It’s been over a week since 2,750 tonnes of ammonium nitrate exploded in the port of Beirut, injuring thousands and killing over 200 people. As ‘broom warriors’ tirelessly sweep the streets and medical professionals work round the clock to care for the wounded, many Lebanese people are doing whatever they can to help others recover from the damages of this horrific incident.
In a bid to do his part in providing relief to those injured from the blast, one plastic surgeon has been offering his reconstructive services free of charge to anyone who sustained facial wounds or injuries from the explosion. Dr. Joe Baroud understand how the pain of a traumatic event can extend beyond physical discomfort, leaving victims with harsh reminders of the nightmare they endured on August 4.
The Beirut-based plastic surgeon speaks to Bazaar about the role reconstructive surgery plays in helping to heal victims from both the inside out.
Harper's Bazaar Arabia: It’s been over a week since the tragic explosion in the port of Beirut occurred. How many queries per day have you been getting from victims of the blast?
I started offering my services on the third day after the explosion, as on the first day I was in the emergency room helping other doctors. The second day everybody was in shock. It was on the third day that I realised I could offer this service.
From that day onwards until about August 8, I had about 20-25 people per day. Now, the patients are starting to decrease in number.
I saw patients with major injuries on the very first few days, and quite a few glass injuries. As it was a disaster situation, nobody was being properly sutured (stitched) within the face.
HBA: What’s been the most common procedure you’ve had to perform on victims of the explosion?
JB: Many victims of the blast who survived sustained glass injuries; the people who didn’t survive had rubble and heavy machinery thrown on them. Therefore, all are heavy wounds inflicted by shattered glass, pieces glass in the skin and face.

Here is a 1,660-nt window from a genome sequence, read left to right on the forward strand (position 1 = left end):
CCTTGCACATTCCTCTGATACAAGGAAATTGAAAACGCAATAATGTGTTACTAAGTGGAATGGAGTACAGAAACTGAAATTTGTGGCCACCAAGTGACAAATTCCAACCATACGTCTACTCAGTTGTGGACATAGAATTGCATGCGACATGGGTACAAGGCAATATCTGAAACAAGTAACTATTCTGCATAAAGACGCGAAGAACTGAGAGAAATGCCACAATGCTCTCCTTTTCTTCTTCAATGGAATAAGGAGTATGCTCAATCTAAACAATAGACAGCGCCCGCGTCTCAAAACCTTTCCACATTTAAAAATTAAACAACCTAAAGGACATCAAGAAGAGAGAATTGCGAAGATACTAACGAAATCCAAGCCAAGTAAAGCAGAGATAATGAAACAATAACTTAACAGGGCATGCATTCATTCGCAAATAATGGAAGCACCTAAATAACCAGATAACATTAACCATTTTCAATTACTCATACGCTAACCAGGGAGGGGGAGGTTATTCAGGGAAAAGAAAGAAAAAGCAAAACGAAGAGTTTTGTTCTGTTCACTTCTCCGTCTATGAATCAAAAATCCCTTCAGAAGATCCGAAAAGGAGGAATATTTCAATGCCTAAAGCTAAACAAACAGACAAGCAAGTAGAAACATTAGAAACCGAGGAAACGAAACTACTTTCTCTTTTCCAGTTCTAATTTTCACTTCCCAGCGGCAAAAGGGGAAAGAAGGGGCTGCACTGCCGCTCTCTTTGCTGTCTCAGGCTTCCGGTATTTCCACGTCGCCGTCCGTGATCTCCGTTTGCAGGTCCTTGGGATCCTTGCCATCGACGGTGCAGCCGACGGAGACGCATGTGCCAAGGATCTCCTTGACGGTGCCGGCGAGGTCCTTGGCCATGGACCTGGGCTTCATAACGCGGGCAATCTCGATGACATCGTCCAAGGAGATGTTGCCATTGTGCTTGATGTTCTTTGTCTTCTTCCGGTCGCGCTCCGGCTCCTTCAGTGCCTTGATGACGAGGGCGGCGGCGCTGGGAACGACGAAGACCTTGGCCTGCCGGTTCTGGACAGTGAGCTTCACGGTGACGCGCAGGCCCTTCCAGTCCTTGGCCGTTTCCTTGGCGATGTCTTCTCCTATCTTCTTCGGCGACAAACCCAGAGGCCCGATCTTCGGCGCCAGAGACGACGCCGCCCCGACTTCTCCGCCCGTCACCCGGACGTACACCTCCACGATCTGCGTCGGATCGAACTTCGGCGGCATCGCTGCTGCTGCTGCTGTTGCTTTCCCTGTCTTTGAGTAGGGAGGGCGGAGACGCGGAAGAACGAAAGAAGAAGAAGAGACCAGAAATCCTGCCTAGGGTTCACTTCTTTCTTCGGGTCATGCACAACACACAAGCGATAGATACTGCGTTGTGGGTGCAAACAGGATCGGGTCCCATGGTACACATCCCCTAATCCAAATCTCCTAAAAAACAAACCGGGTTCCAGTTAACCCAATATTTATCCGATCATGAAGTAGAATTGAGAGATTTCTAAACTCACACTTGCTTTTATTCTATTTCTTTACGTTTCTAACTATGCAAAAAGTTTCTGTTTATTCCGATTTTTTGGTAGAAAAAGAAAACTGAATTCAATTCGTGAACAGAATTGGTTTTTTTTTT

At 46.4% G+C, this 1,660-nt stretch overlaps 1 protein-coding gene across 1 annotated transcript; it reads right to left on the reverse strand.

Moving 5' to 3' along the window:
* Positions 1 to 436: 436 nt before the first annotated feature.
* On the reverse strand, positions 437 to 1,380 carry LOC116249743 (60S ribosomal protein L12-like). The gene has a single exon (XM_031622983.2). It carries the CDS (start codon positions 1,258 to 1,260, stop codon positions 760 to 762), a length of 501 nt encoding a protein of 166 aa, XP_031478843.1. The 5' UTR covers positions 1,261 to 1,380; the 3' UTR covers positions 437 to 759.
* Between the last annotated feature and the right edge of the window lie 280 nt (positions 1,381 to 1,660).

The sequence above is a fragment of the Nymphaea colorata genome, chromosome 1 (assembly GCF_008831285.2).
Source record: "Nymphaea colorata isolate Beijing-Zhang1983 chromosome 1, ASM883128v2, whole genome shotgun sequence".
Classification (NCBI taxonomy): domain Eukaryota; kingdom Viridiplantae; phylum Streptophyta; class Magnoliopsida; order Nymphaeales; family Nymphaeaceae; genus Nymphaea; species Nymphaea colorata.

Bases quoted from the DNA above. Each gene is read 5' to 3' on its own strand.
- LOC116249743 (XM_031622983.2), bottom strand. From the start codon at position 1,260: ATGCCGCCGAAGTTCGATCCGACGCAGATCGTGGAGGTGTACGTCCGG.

HBA: What sort of role does reconstructive surgery play in the healing process for the victims? Why is it important?
JB: First of all, I consider the flesh wounds victims sustained to their bodies to be the minority of the damage done to the Lebanese people, but the degree of relief they are getting from the ‘fine-tuning’ of their wounds – so they don’t have to look in the mirror every day and be reminding of that terrible day – is important.
I don’t call this work reconstructive, but there is a reconstructive element within its essence, as it gives back function and can help integrate people back into their life and society.
HBA: If anyone is looking to support your clinic in any way, what is the best way for them to do so?
There are a lot of people from aboard donating and there are a lot of people from Lebanon donating, both material and monetary. I mostly needed sutures and I was sent a lot of boxes of sutures.
Many Lebanese abroad are sending me messages, especially after the BBC interview. So, from this point of view, everybody is being supportive. I also have some volunteers now to help suturing, some plastic surgeons helped me here at the clinic and also some nurses, who volunteered to help me treat the patients, however, it will be manageable.
For more information on how you can help the people of Beirut during this difficult time, click here.
Lead image courtesy of instagram/drjoebaroud